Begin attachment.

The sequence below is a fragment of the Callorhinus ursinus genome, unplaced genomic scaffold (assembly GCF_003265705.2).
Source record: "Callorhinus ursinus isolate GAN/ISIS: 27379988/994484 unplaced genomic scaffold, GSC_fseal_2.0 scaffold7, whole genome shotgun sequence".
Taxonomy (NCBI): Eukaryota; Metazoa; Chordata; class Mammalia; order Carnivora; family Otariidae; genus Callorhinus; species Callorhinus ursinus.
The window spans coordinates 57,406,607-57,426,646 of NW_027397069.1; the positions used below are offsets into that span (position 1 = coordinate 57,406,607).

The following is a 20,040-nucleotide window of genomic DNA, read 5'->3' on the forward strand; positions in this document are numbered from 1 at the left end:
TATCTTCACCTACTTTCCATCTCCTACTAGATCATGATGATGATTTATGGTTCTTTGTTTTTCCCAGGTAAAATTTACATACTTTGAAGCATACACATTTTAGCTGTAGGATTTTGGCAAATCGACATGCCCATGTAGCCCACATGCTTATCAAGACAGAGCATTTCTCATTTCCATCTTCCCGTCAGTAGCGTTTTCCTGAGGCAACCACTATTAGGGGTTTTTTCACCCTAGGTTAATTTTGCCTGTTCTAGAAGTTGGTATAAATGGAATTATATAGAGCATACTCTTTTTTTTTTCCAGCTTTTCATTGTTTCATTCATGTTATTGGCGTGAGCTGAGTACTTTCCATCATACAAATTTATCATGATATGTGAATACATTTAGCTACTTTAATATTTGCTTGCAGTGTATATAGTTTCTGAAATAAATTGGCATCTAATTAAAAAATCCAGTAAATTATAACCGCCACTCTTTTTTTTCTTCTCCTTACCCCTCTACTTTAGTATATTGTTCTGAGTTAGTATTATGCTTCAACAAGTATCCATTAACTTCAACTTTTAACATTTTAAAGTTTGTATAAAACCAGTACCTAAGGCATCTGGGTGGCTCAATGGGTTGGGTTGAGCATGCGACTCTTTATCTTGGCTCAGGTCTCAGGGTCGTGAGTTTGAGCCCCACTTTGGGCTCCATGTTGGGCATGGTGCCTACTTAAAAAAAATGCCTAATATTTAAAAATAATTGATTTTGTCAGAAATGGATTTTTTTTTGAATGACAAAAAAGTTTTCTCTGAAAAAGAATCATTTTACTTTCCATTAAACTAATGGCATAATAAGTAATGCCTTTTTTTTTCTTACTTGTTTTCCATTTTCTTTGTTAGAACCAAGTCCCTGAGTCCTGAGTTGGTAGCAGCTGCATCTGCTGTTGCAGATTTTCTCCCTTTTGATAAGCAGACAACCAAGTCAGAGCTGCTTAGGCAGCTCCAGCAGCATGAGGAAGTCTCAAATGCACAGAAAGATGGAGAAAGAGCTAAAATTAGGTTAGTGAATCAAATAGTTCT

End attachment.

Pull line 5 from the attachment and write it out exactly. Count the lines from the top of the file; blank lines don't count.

The following is a 20,040-nucleotide window of genomic DNA, read 5'->3' on the forward strand; positions in this document are numbered from 1 at the left end: